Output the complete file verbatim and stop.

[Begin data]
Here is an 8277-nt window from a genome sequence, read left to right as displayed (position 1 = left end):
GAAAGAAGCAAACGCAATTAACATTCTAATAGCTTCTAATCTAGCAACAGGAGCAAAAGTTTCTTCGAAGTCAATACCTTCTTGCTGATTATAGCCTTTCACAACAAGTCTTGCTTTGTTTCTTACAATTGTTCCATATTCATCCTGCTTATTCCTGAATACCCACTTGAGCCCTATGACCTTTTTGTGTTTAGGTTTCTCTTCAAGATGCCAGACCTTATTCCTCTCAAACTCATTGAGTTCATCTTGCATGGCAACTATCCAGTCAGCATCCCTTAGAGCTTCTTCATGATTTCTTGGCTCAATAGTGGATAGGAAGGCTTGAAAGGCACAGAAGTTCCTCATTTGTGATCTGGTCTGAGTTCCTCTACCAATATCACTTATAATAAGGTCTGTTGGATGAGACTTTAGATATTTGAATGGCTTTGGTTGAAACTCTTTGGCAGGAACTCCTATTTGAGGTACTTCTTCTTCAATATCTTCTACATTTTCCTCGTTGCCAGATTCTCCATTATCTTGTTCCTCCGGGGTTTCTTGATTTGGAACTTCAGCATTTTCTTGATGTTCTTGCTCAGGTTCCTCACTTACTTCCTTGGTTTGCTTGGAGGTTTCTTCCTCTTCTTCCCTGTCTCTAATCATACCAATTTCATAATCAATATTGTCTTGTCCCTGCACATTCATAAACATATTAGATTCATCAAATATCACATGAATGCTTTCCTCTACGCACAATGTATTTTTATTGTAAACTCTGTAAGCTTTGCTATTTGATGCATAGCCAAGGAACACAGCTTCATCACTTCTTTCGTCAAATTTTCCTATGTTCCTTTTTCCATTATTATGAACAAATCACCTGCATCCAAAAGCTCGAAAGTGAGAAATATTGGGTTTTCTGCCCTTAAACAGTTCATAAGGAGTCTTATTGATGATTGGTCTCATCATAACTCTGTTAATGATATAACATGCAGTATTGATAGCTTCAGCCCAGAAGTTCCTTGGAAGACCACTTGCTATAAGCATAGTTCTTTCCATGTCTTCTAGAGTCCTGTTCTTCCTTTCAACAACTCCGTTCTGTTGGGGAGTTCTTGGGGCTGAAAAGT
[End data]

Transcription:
Here is an 8277-nt window from a genome sequence, read left to right as displayed (position 1 = left end):
GAAAGAAGCAAACGCAATTAACATTCTAATAGCTTCTAATCTAGCAACAGGAGCAAAAGTTTCTTCGAAGTCAATACCTTCTTGCTGATTATAGCCTTTCACAACAAGTCTTGCTTTGTTTCTTACAATTGTTCCATATTCATCCTGCTTATTCCTGAATACCCACTTGAGCCCTATGACCTTTTTGTGTTTAGGTTTCTCTTCAAGATGCCAGACCTTATTCCTCTCAAACTCATTGAGTTCATCTTGCATGGCAACTATCCAGTCAGCATCCCTTAGAGCTTCTTCATGATTTCTTGGCTCAATAGTGGATAGGAAGGCTTGAAAGGCACAGAAGTTCCTCATTTGTGATCTGGTCTGAGTTCCTCTACCAATATCACTTATAATAAGGTCTGTTGGATGAGACTTTAGATATTTGAATGGCTTTGGTTGAAACTCTTTGGCAGGAACTCCTATTTGAGGTACTTCTTCTTCAATATCTTCTACATTTTCCTCGTTGCCAGATTCTCCATTATCTTGTTCCTCCGGGGTTTCTTGATTTGGAACTTCAGCATTTTCTTGATGTTCTTGCTCAGGTTCCTCACTTACTTCCTTGGTTTGCTTGGAGGTTTCTTCCTCTTCTTCCCTGTCTCTAATCATACCAATTTCATAATCAATATTGTCTTGTCCCTGCACATTCATAAACATATTAGATTCATCAAATATCACATGAATGCTTTCCTCTACGCACAATGTATTTTTATTGTAAACTCTGTAAGCTTTGCTATTTGATGCATAGCCAAGGAACACAGCTTCATCACTTCTTTCGTCAAATTTTCCTATGTTCCTTTTTCCATTATTATGAACAAATCACCTGCATCCAAAAGCTCGAAAGTGAGAAATATTGGGTTTTCTGCCCTTAAACAGTTCATAAGGAGTCTTATTGATGATTGGTCTCATCATAACTCTGTTAATGATATAACATGCAGTATTGATAGCTTCAGCCCAGAAGTTCCTTGGAAGACCACTTGCTATAAGCATAGTTCTTTCCATGTCTTCTAGAGTCCTGTTCTTCCTTTCAACAACTCCGTTCTGTTGGGGAGTTCTTGGGGCTGAAAAGT